The History of Sexual Anatomy and Self-Referential Philosophy of Science

Metaphilosophy 34 (3):229-249 (2003)
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This essay is a case study of the self-destruction that occurs in the work of a social-constructionist historian of science who embraces a radical philosophy of science. It focuses on Thomas Laqueur's Making Sex: Body and Gender from the Greeks to Freud in arguing that a history of science committed to the social construction of science and to the central theses of Kuhnian, Duhemian, and Quinean philosophy of science is incoherent through self-reference. Laqueur's text is examined in detail in order to make the main point; a similar phenomenon in the work of the feminist historian of science Evelyn Fox Keller is then briefly discussed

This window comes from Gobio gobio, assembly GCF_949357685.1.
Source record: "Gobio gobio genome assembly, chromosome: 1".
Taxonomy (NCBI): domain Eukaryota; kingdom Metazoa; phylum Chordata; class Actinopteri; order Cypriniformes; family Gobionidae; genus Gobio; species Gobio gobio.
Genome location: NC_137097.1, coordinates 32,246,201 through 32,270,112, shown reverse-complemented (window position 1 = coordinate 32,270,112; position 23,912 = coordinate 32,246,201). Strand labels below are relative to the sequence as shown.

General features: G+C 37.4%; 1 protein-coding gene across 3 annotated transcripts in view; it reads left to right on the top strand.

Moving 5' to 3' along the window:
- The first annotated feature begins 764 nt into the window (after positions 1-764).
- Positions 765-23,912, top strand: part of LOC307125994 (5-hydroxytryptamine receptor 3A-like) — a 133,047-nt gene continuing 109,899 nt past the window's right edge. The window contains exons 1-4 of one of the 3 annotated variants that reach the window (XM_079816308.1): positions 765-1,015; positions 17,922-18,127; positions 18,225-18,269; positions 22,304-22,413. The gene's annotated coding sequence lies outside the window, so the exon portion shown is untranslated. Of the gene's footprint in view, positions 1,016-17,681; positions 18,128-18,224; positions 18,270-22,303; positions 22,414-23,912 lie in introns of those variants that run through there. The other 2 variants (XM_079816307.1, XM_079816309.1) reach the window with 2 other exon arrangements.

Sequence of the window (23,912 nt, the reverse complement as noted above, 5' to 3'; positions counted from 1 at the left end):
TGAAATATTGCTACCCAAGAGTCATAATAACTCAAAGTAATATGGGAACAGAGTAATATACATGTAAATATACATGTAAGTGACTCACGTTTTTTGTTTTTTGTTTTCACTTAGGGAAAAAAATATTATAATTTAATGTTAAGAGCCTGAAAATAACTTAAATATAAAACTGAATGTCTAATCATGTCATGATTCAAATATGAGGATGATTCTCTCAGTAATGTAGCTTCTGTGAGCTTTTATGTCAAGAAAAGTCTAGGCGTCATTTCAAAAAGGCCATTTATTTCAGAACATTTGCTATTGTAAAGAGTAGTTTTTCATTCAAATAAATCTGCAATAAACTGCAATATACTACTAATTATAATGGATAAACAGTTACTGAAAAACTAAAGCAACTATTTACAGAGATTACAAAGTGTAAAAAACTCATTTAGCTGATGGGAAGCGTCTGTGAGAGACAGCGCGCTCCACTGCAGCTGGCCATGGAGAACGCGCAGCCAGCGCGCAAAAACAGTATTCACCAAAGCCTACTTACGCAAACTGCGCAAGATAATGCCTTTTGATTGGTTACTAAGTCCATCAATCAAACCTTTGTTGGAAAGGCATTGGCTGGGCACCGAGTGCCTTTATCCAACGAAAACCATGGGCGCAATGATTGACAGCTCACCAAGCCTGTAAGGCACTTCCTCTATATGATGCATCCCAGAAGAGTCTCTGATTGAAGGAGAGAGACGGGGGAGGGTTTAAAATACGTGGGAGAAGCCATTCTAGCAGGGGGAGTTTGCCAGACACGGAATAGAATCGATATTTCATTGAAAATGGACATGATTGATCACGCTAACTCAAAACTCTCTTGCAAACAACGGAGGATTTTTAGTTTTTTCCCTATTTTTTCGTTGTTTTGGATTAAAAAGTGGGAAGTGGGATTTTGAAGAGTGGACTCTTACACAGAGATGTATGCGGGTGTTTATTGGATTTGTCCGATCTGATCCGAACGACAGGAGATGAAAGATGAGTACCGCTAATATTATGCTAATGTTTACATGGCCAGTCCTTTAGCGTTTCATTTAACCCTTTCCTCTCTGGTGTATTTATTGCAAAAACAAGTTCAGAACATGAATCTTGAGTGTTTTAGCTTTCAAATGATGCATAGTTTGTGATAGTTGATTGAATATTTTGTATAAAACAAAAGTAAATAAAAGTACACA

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Archival date: 2013-09-18
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